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            • #7
              Originally posted by Fireside View Post

              I think we are all in agreement that properly crimped connections are a must. But from an ultimate corrosion prevention point of view, I'm still interested in backfilling the terminal casing from the lug end.
              Yes, I have no disagreement with that since it is your time. I have done that in the past and capillary action wicked the solder further up the wire than I expected but maybe I was too liberal in feeding the solder to the joint. For simplicity. if corrosion is a concern I have used a conductive grease for corrrosion protection. Those cases were in a motive application for an EV and it was 4/0 welding cable that would have taken a torch to heat up. I also used shrink wrap with a glue inside to seal the fitting.
              Last edited by Ampster; 08-21-2019, 11:34 PM.
              9 kW solar. Driving EVs since 2012

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              • #8
                Like Ampster states, I've seen solder wick into places it should not have. Even aircraft wire harnesses are crimp only. They see daily thermal excursions and condensation and the 22ga wire does just fine - when properly crimped.
                Powerfab top of pole PV mount (2) | Listeroid 6/1 w/st5 gen head | XW6048 inverter/chgr | Iota 48V/15A charger | Morningstar 60A MPPT | 48V, 800A NiFe Battery (in series)| 15, Evergreen 205w "12V" PV array on pole | Midnight ePanel | Grundfos 10 SO5-9 with 3 wire Franklin Electric motor (1/2hp 240V 1ph ) on a timer for 3 hr noontime run - Runs off PV ||
                || Midnight Classic 200 | 10, Evergreen 200w in a 160VOC array ||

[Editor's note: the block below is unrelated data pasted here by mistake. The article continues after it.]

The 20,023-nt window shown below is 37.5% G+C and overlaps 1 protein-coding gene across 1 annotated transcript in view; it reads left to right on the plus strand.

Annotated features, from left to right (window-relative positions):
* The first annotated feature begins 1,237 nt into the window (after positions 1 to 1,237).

|| VEC1093 12V Charger | Maha C401 aa/aaa Charger | SureSine | Sunsaver MPPT 15A

                solar: http://tinyurl.com/LMR-Solar
                gen: http://tinyurl.com/LMR-Lister

                Comment


                • #9
                  Originally posted by Fireside View Post
                  I realise I'm digging up a post from last year here.. But I wanted to know about Crimping + soldering. I'm looking at crimp terminals that have a window in the end. And was planning to crimp the cable into the terminal properly, then backfill the very tip of the cable with solder through the window, with a view to eliminating any oxygen presence in the end of the terminal.
                  If done correctly the strands will be effectively cold welded into a solid with the terminal casing where crimped. So with that in mind, it's unlikely/impossible for solder to wick beyond the very tip of the cable where it is still strands.

                  Overkill? Introducing a failurepoint? What are your thoughts on end-solder after crimp.
                  I would suggest either getting lugs without the inspection window, or simply putting a drop of No-ox in the window and covering it with a bit of electrical tape.

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                  • #10
                    I have used liquid tape, often covering that with heat shrink which may bring
                    some of it out both ends. Bruce Roe